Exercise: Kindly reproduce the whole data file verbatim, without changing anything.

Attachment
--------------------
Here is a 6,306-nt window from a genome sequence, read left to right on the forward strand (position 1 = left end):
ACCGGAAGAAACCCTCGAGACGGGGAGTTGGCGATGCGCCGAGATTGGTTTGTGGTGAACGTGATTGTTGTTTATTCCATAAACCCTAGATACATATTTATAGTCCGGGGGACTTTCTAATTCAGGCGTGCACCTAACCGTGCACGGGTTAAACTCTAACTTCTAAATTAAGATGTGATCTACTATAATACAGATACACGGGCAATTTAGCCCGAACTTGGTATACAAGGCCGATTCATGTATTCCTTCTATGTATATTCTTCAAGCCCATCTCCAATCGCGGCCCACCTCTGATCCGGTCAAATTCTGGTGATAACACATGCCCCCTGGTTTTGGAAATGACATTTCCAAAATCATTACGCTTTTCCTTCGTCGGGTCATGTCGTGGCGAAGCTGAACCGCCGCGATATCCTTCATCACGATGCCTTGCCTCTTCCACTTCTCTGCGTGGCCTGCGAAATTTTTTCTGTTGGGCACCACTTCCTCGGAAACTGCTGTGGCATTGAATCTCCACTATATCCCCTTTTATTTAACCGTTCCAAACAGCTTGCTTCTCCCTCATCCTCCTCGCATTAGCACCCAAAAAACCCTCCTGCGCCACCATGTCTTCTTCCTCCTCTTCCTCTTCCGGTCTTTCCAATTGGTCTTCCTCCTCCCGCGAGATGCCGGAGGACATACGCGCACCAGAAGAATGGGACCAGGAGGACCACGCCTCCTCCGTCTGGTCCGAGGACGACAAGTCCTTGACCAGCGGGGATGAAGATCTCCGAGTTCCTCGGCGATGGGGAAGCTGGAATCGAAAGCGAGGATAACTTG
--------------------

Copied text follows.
Here is a 6,306-nt window from a genome sequence, read left to right on the forward strand (position 1 = left end):
ACCGGAAGAAACCCTCGAGACGGGGAGTTGGCGATGCGCCGAGATTGGTTTGTGGTGAACGTGATTGTTGTTTATTCCATAAACCCTAGATACATATTTATAGTCCGGGGGACTTTCTAATTCAGGCGTGCACCTAACCGTGCACGGGTTAAACTCTAACTTCTAAATTAAGATGTGATCTACTATAATACAGATACACGGGCAATTTAGCCCGAACTTGGTATACAAGGCCGATTCATGTATTCCTTCTATGTATATTCTTCAAGCCCATCTCCAATCGCGGCCCACCTCTGATCCGGTCAAATTCTGGTGATAACACATGCCCCCTGGTTTTGGAAATGACATTTCCAAAATCATTACGCTTTTCCTTCGTCGGGTCATGTCGTGGCGAAGCTGAACCGCCGCGATATCCTTCATCACGATGCCTTGCCTCTTCCACTTCTCTGCGTGGCCTGCGAAATTTTTTCTGTTGGGCACCACTTCCTCGGAAACTGCTGTGGCATTGAATCTCCACTATATCCCCTTTTATTTAACCGTTCCAAACAGCTTGCTTCTCCCTCATCCTCCTCGCATTAGCACCCAAAAAACCCTCCTGCGCCACCATGTCTTCTTCCTCCTCTTCCTCTTCCGGTCTTTCCAATTGGTCTTCCTCCTCCCGCGAGATGCCGGAGGACATACGCGCACCAGAAGAATGGGACCAGGAGGACCACGCCTCCTCCGTCTGGTCCGAGGACGACAAGTCCTTGACCAGCGGGGATGAAGATCTCCGAGTTCCTCGGCGATGGGGAAGCTGGAATCGAAAGCGAGGATAACTTG